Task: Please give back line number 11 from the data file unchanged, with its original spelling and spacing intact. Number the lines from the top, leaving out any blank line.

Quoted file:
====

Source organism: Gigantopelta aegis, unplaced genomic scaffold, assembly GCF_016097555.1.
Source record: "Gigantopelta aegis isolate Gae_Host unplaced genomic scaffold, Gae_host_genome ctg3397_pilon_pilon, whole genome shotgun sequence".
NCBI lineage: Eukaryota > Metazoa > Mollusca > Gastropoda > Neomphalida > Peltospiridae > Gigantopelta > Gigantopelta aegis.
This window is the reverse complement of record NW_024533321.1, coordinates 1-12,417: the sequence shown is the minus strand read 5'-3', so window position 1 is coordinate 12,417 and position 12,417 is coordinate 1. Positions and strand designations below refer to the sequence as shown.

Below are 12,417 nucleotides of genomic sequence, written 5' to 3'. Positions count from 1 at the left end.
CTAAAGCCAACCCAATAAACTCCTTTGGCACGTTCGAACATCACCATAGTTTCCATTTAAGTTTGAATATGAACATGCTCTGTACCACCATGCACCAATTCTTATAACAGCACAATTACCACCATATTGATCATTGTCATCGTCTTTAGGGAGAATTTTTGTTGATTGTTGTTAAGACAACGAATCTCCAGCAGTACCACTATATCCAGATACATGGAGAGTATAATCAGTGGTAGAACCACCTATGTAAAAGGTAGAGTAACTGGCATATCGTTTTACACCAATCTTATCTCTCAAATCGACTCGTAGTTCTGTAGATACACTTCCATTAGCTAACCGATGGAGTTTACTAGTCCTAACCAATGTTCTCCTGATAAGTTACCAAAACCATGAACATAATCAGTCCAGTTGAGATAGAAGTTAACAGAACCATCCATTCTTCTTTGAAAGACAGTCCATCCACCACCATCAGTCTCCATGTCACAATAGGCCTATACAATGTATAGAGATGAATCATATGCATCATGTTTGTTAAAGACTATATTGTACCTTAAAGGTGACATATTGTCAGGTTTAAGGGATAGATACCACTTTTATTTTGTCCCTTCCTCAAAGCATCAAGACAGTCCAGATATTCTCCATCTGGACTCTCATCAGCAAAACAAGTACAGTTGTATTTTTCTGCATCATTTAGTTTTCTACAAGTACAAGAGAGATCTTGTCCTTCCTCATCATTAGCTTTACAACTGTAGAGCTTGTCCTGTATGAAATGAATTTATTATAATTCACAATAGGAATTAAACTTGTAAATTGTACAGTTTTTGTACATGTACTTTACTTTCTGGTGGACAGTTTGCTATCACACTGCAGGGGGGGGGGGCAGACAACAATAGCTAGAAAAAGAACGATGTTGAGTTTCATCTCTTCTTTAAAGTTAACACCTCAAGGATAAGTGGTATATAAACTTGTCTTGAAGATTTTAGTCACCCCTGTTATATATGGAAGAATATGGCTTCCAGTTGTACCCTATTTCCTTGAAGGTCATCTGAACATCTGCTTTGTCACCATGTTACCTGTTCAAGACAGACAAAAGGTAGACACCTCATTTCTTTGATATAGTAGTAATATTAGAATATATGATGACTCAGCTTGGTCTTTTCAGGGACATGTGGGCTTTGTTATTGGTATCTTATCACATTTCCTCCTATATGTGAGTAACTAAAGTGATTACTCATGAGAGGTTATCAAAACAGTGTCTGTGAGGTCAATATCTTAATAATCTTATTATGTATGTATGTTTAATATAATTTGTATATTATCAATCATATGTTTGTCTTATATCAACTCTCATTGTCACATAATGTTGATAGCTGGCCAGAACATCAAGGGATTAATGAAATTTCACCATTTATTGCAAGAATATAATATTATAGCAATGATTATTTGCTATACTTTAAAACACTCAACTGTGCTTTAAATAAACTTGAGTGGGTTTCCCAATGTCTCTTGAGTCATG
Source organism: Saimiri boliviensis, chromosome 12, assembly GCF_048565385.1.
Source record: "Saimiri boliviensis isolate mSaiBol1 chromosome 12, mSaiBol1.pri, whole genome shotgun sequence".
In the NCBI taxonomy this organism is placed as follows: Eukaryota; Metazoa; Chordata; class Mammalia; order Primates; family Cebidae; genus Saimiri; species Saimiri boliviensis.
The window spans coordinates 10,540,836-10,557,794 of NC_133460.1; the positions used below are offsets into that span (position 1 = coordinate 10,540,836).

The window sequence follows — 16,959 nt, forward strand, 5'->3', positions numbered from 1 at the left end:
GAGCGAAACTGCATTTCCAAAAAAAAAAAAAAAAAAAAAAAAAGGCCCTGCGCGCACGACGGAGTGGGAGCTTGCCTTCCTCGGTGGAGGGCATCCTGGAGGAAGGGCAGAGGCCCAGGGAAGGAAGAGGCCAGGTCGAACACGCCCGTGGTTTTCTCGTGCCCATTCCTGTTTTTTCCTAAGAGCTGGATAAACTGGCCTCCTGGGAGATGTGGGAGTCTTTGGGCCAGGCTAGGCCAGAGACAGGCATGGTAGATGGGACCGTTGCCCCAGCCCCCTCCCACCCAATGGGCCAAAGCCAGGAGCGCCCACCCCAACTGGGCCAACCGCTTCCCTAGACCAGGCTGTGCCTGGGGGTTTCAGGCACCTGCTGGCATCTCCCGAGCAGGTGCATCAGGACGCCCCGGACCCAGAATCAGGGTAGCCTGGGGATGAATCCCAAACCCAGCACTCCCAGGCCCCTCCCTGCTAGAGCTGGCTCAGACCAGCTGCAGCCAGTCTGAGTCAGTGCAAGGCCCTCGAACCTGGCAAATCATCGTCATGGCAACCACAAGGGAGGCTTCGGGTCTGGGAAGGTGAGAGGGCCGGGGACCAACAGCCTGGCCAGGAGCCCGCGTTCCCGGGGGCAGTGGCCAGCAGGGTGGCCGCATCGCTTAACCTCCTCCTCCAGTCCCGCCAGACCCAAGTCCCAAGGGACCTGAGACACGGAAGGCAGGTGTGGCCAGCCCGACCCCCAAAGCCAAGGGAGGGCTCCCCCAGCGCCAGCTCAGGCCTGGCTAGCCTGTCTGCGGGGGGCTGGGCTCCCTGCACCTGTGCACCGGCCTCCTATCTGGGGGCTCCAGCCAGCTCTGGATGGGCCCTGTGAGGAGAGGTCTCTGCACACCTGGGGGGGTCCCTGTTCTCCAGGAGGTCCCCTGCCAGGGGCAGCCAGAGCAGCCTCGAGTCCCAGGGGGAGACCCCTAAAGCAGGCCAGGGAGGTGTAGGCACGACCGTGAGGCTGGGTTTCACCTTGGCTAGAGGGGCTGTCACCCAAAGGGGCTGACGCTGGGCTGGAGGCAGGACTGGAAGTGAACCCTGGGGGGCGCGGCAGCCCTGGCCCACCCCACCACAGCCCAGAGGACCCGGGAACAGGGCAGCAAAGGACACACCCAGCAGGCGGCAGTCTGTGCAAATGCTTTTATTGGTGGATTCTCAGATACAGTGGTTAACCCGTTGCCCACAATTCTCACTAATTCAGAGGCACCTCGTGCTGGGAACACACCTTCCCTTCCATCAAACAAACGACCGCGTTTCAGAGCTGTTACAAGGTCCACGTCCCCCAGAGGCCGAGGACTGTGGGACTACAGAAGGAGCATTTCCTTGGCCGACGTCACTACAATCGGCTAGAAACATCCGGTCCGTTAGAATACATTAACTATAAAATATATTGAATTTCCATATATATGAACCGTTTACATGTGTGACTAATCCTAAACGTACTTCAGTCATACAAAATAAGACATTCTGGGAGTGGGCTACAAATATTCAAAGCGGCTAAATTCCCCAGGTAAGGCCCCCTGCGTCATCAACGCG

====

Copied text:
The window sequence follows — 16,959 nt, forward strand, 5'->3', positions numbered from 1 at the left end: